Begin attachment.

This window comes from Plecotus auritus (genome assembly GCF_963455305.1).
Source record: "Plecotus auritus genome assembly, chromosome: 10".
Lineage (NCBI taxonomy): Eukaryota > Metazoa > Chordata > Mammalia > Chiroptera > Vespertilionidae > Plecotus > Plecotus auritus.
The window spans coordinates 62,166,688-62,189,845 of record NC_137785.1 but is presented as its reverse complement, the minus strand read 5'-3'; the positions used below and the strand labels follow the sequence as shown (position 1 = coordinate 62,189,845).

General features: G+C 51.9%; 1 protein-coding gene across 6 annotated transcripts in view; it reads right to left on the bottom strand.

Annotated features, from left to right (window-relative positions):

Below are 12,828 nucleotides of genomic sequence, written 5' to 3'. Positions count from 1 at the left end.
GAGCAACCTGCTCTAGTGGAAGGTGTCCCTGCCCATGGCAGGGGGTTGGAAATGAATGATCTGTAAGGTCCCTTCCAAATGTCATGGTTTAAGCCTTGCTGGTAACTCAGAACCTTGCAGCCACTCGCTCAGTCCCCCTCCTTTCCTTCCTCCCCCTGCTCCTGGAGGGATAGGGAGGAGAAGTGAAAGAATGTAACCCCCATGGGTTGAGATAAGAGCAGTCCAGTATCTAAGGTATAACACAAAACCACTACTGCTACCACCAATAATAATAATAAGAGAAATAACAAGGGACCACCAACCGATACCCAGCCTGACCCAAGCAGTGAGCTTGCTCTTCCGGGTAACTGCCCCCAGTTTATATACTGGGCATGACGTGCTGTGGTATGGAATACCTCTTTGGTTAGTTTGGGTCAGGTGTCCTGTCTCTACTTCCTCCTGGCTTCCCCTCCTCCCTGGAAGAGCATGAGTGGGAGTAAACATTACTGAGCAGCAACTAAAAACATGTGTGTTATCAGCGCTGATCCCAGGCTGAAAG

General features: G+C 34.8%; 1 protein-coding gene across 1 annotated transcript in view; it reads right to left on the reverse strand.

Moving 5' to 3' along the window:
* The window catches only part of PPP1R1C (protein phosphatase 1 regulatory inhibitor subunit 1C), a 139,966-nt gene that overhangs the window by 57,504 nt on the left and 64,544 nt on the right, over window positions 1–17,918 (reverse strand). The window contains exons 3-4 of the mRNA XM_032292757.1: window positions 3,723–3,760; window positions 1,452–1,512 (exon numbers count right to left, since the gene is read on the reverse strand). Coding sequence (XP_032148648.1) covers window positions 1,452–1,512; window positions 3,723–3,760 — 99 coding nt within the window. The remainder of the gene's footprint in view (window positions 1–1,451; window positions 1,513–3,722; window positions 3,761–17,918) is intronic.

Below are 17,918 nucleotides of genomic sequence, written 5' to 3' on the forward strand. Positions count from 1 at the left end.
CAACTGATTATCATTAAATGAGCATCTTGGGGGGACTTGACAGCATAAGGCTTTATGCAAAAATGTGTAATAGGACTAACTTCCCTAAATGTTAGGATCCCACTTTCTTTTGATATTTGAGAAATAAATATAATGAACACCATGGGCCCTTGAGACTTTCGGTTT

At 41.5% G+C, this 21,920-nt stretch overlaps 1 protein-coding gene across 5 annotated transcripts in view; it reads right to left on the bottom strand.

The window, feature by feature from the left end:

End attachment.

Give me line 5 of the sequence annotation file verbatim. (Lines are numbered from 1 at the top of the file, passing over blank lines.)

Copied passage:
General features: G+C 51.9%; 1 protein-coding gene across 6 annotated transcripts in view; it reads right to left on the bottom strand.